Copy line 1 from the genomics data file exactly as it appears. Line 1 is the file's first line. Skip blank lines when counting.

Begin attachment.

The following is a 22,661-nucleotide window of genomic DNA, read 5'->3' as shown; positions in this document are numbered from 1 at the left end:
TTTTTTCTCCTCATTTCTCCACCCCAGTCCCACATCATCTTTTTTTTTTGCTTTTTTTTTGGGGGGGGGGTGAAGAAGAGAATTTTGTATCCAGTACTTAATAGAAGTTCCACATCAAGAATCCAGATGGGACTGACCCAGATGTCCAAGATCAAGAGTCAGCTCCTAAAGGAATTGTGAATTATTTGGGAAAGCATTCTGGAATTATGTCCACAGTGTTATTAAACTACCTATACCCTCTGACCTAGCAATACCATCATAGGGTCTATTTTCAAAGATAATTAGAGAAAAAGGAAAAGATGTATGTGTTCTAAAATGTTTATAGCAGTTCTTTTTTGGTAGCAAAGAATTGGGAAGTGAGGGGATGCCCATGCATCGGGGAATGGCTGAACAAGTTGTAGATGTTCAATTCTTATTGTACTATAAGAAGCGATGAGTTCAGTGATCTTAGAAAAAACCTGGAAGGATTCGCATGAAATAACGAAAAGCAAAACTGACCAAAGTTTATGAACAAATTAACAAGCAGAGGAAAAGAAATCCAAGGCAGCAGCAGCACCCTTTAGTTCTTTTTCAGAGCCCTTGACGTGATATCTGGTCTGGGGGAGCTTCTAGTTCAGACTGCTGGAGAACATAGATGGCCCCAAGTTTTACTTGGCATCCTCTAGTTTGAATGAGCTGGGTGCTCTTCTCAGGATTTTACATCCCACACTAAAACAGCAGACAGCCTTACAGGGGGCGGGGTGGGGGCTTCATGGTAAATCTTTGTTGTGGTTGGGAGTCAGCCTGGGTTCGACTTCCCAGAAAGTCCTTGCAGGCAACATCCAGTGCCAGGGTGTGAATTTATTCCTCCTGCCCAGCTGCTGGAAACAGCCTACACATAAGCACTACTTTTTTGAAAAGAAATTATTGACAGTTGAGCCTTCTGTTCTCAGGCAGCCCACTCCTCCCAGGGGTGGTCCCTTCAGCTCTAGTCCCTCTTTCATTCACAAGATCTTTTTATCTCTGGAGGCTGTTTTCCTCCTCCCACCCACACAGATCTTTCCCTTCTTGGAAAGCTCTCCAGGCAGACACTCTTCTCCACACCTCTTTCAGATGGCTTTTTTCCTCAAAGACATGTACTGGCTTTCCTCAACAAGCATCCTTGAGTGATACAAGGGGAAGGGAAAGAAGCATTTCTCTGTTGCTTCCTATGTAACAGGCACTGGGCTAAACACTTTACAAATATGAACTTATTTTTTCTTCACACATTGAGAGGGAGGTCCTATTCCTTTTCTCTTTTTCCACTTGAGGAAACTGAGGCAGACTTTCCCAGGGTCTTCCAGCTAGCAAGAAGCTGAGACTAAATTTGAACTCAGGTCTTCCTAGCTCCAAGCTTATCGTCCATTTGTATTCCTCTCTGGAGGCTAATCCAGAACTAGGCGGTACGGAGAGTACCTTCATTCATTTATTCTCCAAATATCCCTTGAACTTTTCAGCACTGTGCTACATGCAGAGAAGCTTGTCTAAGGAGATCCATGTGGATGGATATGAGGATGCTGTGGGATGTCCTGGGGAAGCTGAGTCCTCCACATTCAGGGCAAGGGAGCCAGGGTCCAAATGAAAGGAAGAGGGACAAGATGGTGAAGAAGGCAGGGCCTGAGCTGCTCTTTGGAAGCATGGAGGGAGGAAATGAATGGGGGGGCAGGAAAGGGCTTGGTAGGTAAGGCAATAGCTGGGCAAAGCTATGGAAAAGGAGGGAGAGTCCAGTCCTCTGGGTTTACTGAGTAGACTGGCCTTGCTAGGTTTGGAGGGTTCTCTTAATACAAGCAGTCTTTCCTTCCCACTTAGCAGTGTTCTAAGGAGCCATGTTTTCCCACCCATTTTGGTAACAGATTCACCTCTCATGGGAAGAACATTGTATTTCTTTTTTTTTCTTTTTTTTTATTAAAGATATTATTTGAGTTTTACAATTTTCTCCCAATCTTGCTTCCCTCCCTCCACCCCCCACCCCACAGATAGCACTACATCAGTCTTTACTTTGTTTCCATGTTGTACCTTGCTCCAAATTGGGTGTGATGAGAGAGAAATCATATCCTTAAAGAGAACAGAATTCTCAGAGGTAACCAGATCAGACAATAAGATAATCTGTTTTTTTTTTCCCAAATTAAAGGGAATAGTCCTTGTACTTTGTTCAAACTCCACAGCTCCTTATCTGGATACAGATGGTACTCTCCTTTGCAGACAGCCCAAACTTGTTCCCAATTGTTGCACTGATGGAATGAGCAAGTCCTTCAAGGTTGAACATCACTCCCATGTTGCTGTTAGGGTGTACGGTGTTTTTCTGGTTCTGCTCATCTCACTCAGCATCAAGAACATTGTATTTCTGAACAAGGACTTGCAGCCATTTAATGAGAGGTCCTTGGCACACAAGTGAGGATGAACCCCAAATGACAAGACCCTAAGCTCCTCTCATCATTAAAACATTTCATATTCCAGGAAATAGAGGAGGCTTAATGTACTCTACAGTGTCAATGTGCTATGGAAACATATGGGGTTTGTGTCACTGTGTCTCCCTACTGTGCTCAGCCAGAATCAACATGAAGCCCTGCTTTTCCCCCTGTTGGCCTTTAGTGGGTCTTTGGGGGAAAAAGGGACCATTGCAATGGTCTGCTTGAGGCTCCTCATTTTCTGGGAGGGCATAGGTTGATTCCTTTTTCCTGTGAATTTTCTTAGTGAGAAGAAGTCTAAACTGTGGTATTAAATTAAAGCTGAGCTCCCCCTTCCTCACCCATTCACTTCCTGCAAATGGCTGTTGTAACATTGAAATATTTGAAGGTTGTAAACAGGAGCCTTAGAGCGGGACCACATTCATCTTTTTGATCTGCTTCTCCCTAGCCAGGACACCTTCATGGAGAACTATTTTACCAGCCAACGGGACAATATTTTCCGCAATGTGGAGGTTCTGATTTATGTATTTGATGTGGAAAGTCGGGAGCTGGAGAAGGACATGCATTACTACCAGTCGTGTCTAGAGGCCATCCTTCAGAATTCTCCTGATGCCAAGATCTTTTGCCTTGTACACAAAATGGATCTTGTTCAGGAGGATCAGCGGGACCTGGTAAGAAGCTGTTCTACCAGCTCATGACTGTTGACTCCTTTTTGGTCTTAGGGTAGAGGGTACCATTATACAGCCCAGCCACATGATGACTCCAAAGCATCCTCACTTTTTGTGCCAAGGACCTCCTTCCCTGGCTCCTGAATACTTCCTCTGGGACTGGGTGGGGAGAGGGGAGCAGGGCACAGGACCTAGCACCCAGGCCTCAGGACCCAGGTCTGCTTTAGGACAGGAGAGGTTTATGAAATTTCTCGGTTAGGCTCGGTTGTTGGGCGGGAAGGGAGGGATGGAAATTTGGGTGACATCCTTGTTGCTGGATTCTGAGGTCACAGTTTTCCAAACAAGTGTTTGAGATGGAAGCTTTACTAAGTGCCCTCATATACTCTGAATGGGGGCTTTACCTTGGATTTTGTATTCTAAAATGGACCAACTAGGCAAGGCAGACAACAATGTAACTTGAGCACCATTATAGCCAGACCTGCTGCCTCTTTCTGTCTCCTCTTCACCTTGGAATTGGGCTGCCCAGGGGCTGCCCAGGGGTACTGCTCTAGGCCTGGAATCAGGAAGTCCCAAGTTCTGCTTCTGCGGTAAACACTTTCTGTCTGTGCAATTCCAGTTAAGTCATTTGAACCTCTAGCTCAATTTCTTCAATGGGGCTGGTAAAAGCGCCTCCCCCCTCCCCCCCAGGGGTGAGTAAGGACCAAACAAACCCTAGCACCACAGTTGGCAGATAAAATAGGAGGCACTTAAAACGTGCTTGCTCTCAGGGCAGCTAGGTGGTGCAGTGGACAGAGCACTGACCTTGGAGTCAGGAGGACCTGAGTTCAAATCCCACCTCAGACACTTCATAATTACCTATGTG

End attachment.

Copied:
The following is a 22,661-nucleotide window of genomic DNA, read 5'->3' as shown; positions in this document are numbered from 1 at the left end: